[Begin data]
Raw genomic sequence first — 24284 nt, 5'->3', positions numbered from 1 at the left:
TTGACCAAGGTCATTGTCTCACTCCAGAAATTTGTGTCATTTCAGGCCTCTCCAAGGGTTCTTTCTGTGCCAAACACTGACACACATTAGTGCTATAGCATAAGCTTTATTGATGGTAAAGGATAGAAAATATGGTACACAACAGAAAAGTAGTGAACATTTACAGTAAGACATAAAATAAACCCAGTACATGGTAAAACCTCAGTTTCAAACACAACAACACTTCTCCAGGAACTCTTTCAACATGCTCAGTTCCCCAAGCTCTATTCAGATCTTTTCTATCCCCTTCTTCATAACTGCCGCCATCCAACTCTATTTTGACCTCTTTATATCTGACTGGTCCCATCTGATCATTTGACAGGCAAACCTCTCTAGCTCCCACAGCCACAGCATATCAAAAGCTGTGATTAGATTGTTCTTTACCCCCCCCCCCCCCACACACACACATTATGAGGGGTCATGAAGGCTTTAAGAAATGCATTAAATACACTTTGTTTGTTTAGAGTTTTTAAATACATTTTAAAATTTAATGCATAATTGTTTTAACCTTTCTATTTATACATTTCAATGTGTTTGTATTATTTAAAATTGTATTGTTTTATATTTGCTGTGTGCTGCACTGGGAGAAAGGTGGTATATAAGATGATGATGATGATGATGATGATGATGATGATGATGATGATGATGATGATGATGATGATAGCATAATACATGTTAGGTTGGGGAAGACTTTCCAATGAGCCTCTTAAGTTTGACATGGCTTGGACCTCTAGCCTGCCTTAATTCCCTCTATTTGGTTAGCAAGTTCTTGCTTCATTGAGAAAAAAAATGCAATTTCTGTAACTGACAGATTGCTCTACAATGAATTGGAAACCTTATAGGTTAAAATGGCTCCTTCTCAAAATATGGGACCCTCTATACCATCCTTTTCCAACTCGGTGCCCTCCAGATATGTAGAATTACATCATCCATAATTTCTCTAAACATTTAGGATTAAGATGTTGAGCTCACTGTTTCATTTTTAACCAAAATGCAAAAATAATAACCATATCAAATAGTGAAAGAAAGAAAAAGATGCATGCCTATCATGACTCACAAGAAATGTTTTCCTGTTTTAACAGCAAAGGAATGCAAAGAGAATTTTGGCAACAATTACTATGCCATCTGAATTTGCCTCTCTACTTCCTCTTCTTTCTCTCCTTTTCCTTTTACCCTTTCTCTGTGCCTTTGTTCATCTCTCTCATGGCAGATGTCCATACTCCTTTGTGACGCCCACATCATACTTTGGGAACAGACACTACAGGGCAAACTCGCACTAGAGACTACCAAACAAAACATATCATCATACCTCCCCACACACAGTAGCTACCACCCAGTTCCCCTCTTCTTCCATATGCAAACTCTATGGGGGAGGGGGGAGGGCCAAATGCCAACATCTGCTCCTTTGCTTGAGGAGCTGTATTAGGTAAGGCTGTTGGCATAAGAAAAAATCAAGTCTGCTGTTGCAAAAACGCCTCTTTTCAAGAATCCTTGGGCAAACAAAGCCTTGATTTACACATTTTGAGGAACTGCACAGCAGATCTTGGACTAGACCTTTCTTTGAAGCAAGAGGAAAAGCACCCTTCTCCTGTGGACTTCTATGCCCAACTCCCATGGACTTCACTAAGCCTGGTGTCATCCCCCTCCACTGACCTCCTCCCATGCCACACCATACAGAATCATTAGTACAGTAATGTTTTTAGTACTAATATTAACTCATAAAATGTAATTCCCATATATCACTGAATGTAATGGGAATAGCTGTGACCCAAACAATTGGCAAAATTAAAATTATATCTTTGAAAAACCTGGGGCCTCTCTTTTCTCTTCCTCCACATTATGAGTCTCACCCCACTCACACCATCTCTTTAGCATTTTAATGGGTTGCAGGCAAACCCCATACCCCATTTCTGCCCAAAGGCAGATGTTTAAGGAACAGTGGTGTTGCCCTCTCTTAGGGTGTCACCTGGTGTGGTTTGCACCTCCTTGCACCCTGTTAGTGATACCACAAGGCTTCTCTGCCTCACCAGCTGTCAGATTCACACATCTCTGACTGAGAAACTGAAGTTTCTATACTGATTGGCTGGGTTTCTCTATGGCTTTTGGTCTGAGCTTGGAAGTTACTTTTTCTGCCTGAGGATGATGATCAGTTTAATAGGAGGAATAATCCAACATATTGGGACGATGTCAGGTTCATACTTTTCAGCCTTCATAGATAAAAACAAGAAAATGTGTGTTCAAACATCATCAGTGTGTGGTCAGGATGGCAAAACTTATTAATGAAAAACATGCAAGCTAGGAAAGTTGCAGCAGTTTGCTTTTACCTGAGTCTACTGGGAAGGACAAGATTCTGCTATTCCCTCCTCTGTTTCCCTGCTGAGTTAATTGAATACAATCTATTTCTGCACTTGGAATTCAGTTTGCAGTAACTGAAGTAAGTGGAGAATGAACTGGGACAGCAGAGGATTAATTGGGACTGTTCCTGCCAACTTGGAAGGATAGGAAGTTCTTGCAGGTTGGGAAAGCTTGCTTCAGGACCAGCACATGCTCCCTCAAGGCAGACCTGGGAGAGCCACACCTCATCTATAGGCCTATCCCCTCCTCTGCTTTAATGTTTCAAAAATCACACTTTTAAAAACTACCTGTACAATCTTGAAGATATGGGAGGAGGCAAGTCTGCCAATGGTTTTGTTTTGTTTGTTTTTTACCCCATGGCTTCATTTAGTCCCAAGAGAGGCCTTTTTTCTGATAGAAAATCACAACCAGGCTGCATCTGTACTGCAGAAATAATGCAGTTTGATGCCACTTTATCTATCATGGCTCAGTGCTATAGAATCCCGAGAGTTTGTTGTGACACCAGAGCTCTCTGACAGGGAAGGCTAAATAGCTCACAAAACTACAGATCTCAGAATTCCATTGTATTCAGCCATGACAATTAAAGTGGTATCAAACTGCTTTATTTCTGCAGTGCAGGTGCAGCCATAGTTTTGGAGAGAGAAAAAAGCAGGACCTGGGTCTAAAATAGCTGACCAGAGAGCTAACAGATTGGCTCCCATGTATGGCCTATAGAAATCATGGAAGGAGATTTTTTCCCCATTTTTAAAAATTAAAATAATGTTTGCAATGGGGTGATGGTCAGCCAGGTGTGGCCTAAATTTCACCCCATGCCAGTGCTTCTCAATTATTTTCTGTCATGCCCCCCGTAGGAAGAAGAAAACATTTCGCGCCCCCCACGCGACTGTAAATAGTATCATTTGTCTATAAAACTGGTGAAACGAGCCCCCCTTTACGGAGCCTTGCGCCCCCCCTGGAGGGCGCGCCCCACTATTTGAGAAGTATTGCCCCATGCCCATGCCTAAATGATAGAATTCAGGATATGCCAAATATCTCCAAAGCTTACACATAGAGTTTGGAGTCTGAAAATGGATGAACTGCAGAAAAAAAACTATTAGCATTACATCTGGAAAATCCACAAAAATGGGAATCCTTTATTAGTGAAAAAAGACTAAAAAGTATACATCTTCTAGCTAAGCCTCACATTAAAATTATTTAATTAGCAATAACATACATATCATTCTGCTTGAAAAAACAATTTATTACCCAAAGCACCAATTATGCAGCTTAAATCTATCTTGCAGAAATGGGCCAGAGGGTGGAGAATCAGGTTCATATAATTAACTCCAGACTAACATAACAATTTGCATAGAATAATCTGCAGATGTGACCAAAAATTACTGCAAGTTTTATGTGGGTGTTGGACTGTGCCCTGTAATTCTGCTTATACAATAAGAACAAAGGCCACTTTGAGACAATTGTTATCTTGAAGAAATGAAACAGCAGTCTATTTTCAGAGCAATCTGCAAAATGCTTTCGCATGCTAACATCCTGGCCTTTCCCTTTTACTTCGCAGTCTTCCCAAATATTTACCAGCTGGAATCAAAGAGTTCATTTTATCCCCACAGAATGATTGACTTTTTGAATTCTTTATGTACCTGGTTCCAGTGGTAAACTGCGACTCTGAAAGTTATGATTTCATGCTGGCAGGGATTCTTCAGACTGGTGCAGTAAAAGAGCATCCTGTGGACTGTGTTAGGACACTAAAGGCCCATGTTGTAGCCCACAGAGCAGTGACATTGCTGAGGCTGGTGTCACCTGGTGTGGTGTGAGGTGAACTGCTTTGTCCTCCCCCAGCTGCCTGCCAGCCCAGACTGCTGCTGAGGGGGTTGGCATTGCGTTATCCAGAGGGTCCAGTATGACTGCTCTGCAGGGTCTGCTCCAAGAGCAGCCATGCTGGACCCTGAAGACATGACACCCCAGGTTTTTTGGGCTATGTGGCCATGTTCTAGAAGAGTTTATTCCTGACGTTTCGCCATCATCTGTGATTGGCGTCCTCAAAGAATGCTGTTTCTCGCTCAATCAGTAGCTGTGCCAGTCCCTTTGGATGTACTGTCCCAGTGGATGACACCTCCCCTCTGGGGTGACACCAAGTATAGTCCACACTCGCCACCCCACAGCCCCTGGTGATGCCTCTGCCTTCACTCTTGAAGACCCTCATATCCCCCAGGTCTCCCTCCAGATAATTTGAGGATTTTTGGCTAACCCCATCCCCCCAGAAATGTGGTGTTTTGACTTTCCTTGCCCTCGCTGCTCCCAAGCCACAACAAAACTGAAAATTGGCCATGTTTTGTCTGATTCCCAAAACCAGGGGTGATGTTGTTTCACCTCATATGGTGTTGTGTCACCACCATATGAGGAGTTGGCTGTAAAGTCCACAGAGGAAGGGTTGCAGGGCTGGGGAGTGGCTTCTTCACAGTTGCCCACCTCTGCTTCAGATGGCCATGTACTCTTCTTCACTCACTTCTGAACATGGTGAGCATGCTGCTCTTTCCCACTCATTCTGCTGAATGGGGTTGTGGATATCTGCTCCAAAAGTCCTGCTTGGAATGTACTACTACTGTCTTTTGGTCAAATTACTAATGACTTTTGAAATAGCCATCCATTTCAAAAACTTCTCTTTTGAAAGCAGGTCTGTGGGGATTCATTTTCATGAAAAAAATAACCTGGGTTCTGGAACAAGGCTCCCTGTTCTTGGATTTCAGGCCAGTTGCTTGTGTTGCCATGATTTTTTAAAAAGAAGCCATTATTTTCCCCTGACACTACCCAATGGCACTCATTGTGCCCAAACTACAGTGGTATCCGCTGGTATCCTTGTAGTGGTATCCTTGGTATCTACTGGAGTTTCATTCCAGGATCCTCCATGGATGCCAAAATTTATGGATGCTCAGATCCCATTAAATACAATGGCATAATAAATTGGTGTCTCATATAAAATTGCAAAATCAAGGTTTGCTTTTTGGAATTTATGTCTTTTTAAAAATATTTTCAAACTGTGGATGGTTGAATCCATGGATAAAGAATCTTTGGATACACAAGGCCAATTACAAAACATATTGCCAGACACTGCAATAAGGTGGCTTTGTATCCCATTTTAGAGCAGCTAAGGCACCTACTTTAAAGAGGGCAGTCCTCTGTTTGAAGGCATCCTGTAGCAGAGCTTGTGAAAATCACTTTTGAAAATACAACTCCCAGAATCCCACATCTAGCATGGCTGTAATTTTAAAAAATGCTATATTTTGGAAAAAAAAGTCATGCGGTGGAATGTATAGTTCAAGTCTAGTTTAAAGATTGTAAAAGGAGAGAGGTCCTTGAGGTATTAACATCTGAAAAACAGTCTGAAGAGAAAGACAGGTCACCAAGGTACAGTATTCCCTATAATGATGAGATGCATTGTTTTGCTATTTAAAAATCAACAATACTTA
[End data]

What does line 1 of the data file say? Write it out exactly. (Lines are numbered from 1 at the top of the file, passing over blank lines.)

Raw genomic sequence first — 24284 nt, 5'->3', positions numbered from 1 at the left: